*Robert is a software engineer and award-winning independent animator. He can be reached at [email protected].*

Over the years, I've made heavy use of graphical editing programs and sometimes needed to use ellipse drawing functions. What I've found is that ellipse drawing functions in graphical editing programs typically use bounding boxes for specifying ellipses. This method serves well if the task requires fitting the ellipse within the confines of a box, or if it's not necessary to align the edge of the ellipse with precision. On occasion, however, I've had a need to use an ellipse (or a portion thereof) to approximate a freeform curve. In such cases, bounding boxes serve poorly. Why? Because the outer corner of the bounding box that specifies the ellipse is far enough away from the curve of interest that "eyeballing" placement of the nearest corner of the bounding box to specify an ellipse that approximates the freeform curve is error prone and usually produces erroneous results, as in Figure 1.

The problem is that ellipse curves specified by bounding boxes are physically disconnected from the opposite corners of the box that are actually under user control. This physical disconnect robs users of the ability to place the edge of the ellipse precisely against the freeform curve of interest. To give users the control needed to produce ellipses that approximate the curvature of a freeform curve, it is more expedient to specify an ellipse using points that interpolate (lie on the actual ellipse) rather than exterpolate (in which the ellipse is tied to the points but detached from them). This lets users click directly on the curve and anchor the ellipse to the freeform curve of interest from the outset. One approach is to specify an ellipse from a vector the user specifies. In Figure 2, the user clicks on some point lying upon the freeform curve and drags the end of the vector—along with the corresponding ellipse—until it closely approximates the freeform curve.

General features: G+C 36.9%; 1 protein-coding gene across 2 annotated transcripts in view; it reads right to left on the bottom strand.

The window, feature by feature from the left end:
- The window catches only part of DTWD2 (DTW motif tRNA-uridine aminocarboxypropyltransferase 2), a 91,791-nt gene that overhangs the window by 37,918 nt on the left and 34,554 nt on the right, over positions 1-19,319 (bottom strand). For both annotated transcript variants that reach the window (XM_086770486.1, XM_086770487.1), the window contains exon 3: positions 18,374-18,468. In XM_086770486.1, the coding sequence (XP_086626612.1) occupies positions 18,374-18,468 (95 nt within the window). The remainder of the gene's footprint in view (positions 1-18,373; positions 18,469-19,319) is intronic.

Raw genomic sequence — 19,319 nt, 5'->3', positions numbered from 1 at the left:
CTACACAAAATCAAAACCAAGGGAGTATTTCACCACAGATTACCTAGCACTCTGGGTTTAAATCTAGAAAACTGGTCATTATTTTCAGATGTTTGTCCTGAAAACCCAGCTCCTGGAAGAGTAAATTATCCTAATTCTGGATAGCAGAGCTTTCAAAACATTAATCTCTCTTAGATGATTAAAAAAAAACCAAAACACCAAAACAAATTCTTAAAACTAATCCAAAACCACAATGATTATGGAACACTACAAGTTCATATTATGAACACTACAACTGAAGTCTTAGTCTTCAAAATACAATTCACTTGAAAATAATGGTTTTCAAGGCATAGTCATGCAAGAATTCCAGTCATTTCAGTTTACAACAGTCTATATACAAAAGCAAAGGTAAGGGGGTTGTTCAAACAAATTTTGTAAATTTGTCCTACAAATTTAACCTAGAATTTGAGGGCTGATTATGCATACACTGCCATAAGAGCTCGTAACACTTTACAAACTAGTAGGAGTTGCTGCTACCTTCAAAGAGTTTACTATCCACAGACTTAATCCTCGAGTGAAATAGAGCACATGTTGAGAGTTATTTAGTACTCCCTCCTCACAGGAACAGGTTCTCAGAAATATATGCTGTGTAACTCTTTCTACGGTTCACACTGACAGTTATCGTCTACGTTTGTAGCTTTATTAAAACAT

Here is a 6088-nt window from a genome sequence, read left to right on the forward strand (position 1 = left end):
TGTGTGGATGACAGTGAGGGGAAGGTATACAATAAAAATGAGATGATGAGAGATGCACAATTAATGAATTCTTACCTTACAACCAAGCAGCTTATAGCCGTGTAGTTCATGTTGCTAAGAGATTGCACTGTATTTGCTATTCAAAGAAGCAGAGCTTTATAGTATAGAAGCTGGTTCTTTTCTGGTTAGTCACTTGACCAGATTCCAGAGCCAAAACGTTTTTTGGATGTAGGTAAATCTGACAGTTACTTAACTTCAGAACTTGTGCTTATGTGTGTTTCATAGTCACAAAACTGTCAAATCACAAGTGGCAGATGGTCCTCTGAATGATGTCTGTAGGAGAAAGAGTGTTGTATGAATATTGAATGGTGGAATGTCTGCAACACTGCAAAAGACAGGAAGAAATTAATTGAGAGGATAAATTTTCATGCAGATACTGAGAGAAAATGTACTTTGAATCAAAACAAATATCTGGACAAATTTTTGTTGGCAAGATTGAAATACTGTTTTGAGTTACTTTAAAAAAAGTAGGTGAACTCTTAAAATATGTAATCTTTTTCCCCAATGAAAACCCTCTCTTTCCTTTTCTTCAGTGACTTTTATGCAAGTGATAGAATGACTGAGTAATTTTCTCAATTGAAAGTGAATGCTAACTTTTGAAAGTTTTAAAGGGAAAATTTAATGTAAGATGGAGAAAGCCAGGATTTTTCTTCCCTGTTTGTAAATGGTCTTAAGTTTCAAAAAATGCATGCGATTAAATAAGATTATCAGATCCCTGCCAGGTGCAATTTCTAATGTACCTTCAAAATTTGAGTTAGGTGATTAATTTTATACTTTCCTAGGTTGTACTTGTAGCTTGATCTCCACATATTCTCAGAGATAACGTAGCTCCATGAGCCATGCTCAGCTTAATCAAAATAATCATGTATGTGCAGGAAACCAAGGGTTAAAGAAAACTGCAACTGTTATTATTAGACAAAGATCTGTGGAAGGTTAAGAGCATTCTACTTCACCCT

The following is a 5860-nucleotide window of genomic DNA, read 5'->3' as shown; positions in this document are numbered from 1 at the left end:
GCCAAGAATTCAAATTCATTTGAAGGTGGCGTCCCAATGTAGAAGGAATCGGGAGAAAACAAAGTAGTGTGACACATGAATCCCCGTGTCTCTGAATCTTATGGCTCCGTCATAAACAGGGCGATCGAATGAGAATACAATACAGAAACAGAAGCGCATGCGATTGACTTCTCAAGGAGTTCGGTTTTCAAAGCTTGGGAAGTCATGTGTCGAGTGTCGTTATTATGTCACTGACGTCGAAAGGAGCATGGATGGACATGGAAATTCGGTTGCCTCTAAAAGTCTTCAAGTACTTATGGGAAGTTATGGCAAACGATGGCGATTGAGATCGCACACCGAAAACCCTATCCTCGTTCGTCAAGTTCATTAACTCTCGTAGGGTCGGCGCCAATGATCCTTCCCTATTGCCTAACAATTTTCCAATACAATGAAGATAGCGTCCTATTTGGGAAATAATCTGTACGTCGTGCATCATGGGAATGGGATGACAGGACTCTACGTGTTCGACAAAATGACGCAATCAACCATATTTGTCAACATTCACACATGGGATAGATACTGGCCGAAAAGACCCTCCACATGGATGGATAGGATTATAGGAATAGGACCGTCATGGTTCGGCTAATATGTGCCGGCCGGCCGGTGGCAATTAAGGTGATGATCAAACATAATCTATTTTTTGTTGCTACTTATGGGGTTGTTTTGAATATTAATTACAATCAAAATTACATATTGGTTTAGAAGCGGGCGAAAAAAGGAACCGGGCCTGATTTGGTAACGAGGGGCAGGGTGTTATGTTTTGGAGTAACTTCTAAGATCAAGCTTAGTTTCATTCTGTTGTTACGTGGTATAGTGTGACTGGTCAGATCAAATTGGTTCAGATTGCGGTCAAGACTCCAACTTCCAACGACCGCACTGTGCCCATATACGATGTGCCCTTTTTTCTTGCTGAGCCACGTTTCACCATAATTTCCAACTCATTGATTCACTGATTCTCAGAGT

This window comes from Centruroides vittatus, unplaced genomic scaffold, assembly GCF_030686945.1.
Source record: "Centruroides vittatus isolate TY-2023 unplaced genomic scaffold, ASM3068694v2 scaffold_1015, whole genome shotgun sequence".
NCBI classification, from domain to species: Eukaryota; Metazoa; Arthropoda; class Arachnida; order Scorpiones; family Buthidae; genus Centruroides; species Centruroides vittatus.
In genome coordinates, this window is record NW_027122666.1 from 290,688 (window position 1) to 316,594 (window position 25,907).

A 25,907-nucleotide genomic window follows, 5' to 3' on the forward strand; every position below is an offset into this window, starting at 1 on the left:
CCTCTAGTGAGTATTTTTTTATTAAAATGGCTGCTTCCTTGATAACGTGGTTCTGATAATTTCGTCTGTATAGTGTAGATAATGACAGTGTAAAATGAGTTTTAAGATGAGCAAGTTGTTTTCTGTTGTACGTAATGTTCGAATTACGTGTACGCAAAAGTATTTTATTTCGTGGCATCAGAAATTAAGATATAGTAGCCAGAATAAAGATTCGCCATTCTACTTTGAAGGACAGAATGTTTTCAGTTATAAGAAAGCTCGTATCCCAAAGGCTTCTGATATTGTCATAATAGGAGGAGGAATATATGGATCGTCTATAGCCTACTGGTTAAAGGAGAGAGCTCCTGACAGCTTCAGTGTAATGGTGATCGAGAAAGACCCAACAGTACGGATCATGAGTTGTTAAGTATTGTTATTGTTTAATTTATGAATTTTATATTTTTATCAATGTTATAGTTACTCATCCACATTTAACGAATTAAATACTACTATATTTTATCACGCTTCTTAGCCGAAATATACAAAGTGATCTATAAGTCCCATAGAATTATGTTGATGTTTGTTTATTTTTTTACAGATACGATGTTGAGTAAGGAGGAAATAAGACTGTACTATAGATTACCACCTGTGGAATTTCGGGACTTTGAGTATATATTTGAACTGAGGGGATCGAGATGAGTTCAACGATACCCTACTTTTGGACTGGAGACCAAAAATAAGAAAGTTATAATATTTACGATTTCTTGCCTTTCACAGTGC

You can implement this scheme using a uniform interpolating trigonometric spline (TSpline) whose control points lie at the corners of a rectangle. Alternatively, you can use the corners of a rhombus (see "Implementing Uniform Trigonometric Spline Curves"; www.ddj.com/architect/184410198). Both approaches inscribe (rather than circumscribe) the ellipse. In either case, a single vector is sufficient to define the four control points that specify an ellipse formed of a TSpline. For this algorithm, the most practical choice is to implement the TSpline ellipse that is specified by an inscribed rectangle.